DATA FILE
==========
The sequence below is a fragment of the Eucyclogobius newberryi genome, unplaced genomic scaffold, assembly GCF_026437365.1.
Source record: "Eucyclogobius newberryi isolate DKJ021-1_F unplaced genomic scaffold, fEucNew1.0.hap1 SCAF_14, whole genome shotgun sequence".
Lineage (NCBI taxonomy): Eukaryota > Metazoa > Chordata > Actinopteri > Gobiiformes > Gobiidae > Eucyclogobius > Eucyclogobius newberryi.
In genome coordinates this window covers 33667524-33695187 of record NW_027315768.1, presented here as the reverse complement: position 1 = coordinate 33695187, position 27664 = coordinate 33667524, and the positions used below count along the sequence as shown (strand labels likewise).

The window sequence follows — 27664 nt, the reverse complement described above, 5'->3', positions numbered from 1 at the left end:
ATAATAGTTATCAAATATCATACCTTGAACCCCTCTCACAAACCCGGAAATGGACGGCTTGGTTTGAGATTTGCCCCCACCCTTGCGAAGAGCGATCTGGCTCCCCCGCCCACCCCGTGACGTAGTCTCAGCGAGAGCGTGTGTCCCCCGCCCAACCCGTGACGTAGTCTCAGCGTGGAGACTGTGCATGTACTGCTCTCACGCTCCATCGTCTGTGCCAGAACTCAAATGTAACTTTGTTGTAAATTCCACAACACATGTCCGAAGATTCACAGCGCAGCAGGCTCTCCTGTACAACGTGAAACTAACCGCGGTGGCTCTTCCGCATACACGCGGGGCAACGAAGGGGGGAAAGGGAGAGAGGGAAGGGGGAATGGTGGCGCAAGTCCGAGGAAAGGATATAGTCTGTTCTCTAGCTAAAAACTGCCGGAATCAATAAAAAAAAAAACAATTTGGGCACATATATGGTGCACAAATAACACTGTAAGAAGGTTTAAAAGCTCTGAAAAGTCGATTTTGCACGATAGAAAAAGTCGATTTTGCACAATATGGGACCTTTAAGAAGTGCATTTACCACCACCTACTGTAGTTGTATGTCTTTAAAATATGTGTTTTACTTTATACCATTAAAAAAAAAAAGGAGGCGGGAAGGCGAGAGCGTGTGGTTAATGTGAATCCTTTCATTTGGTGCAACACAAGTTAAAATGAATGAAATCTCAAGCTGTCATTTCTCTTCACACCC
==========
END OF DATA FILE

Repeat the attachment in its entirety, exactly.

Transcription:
The sequence below is a fragment of the Eucyclogobius newberryi genome, unplaced genomic scaffold, assembly GCF_026437365.1.
Source record: "Eucyclogobius newberryi isolate DKJ021-1_F unplaced genomic scaffold, fEucNew1.0.hap1 SCAF_14, whole genome shotgun sequence".
Lineage (NCBI taxonomy): Eukaryota > Metazoa > Chordata > Actinopteri > Gobiiformes > Gobiidae > Eucyclogobius > Eucyclogobius newberryi.
In genome coordinates this window covers 33667524-33695187 of record NW_027315768.1, presented here as the reverse complement: position 1 = coordinate 33695187, position 27664 = coordinate 33667524, and the positions used below count along the sequence as shown (strand labels likewise).

The window sequence follows — 27664 nt, the reverse complement described above, 5'->3', positions numbered from 1 at the left end:
ATAATAGTTATCAAATATCATACCTTGAACCCCTCTCACAAACCCGGAAATGGACGGCTTGGTTTGAGATTTGCCCCCACCCTTGCGAAGAGCGATCTGGCTCCCCCGCCCACCCCGTGACGTAGTCTCAGCGAGAGCGTGTGTCCCCCGCCCAACCCGTGACGTAGTCTCAGCGTGGAGACTGTGCATGTACTGCTCTCACGCTCCATCGTCTGTGCCAGAACTCAAATGTAACTTTGTTGTAAATTCCACAACACATGTCCGAAGATTCACAGCGCAGCAGGCTCTCCTGTACAACGTGAAACTAACCGCGGTGGCTCTTCCGCATACACGCGGGGCAACGAAGGGGGGAAAGGGAGAGAGGGAAGGGGGAATGGTGGCGCAAGTCCGAGGAAAGGATATAGTCTGTTCTCTAGCTAAAAACTGCCGGAATCAATAAAAAAAAAAACAATTTGGGCACATATATGGTGCACAAATAACACTGTAAGAAGGTTTAAAAGCTCTGAAAAGTCGATTTTGCACGATAGAAAAAGTCGATTTTGCACAATATGGGACCTTTAAGAAGTGCATTTACCACCACCTACTGTAGTTGTATGTCTTTAAAATATGTGTTTTACTTTATACCATTAAAAAAAAAAAGGAGGCGGGAAGGCGAGAGCGTGTGGTTAATGTGAATCCTTTCATTTGGTGCAACACAAGTTAAAATGAATGAAATCTCAAGCTGTCATTTCTCTTCACACCC